Pan Am glam? You must be off your trolley...
A drama about 1960s air hostesses is set to be the sexiest thing on TV. The modern reality is considerably less glossy
Settle back with a cocktail and meet the chisel-jawed pilots and glamorous trolley-dollies ready to fly the skies with Pan Am, the glossy new series which starts on BBC2 tonight. But don't leap to the conclusion that that's what life in the air is like today, in the age of mass tourism and budget airlines. Modern cabin crews are more likely to be cleaning up vomit and fighting cuts to their terms and conditions than enjoying an exotic lifestyle.
The US drama, set in 1963, recalls an era when jet travel represented the height of luxury and the impeccably groomed Pan Am stewardesses were considered the world's most desirable women. The "Mad Men with wings" series stars Christina Ricci as an ambitious stewardess who secretly studies Marx and Hegel.
Pan Am may have it half right, says Sarah Jinks, a former British Airways purser: "It is definitely a champagne lifestyle – but on lemonade money."
Ms Jinks, who recently gave it all up to become a police community support officer, said: "For the first few weeks when you're tottering on your heels you feel special. But when you're on the Friday night Ibiza flight and someone is throwing up over you and someone else is smacking your backside, you know that the glamour stops."
Cabin crew pay varies by the airline. According to Civil Aviation Authority figures, BA flight attendants can expect £29,900 average salary, with easyJet and Flybe employees not far behind in pay. But Virgin Atlantic pay a measly £13,300 a year on average.
There is little glamour for stewards with Ryanair or easyJet, who instead are offered perks such as childcare vouchers in return for sacrificing a portion of their salaries, to save on tax.
Aspirants seeking an "exciting" cabin crew career with Michael O'Leary's budget airline must be spectacles-free (contact lenses are acceptable) and be of proportionate weight to a minimum height of 5ft 2in. Training costs are deducted from the salaries for those who are sold on the chance to "fly abroad on your days off. Rome for lunch!"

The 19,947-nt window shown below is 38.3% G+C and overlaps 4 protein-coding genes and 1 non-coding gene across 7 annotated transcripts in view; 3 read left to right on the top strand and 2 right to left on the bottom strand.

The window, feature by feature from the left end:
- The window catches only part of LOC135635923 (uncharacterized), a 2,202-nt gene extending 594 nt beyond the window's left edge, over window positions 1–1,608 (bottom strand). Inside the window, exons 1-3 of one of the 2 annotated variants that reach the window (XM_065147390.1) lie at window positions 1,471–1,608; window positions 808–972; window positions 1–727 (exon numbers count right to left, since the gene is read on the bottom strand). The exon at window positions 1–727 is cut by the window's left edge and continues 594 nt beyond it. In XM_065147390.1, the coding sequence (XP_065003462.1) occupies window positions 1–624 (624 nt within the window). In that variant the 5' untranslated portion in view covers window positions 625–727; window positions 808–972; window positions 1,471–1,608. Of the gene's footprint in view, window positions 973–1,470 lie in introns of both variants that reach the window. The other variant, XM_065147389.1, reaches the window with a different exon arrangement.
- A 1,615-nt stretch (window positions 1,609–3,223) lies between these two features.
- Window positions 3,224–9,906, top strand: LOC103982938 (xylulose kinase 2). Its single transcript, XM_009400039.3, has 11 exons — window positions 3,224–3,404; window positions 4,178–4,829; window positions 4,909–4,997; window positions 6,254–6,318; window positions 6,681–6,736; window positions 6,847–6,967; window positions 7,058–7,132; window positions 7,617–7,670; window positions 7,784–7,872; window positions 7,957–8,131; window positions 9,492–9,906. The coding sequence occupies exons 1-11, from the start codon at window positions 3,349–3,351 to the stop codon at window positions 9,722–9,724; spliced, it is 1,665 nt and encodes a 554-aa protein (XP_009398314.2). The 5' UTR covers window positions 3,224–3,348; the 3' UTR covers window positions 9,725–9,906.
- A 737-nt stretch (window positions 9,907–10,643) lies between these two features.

But the ultimate perk for Ryanair staff has to be the chance to appear, bikini-clad, in the airline's annual pin-up calendar – all for charity, of course.
The pre-feminism Pan Am girls were expected to endure with a coquettish smile the amorous advances of pilots and playboy passengers. Today such activities are defined as assault, and women, too, can be the perpetrators. Earlier this year, a female executive pleaded guilty to groping a male flight steward and demanding sex while drunk on a Virgin Atlantic flight.
Cabin staff are now more likely to have qualifications in languages, teaching or nursing – but that still isn't the first requirement at interview. Clare Stevens, who flew long-haul for a Middle East-based airline, said: "I was told 'Stand up, turn around', and I ticked the box. You weren't allowed to be married because they didn't want girls with families. You had to remain the same weight when you joined, so there was panic before each weigh-in. They didn't want to pay for new uniforms if it no longer fitted."
During one flight, Ms Stevens said, a Lebanese lawyer got drunk, stripped to his underwear and began groping members of the cabin crew. He eventually had to be placed in restraints.
The male star of Pan Am, womaniser Tom Vanderway, is a type that today's stewardesses will recognise. Now, as then, an overnight stopover is often used as an excuse for a boozy party. Ms Jinks said: "At first you are a little starstruck by the pilots. When the Captain knocks on the purser's doors at an overnight stop, everyone is expected to go down to the bar. I've seen captains take their wedding rings off in the bar but you think, I wasn't born yesterday, I saw you wearing it on the flight. There are happily married pilots but some are bored. There is a lot of alcoholism."
Stopovers are an issue for the Unite union, which represents 24,000 cabin crew members. A spokeswoman emphasised the skills crew members need: "They aren't trolley dollies. They are taught how to diffuse arguments, to deal with children, drunks and administer CPR to ill passengers."
The union represented staff in the dispute with BA over terms and conditions as the company sought to restrict travel perks and reduce staff on long-haul flights. But Unite praised BA for employing older staff and dropping its "Willie Walsh cheapest crew business model", in favour of high-quality cabin service.
Yet even though the romance of the Pan Am heyday is gone, most cabin crew say they wouldn't swap the experience. "I thought I'd do it for six months but it turned out to be five years," said Ms Stevens. "I was 24, it allowed me to go to lots of brilliant places I'd never have gone to."
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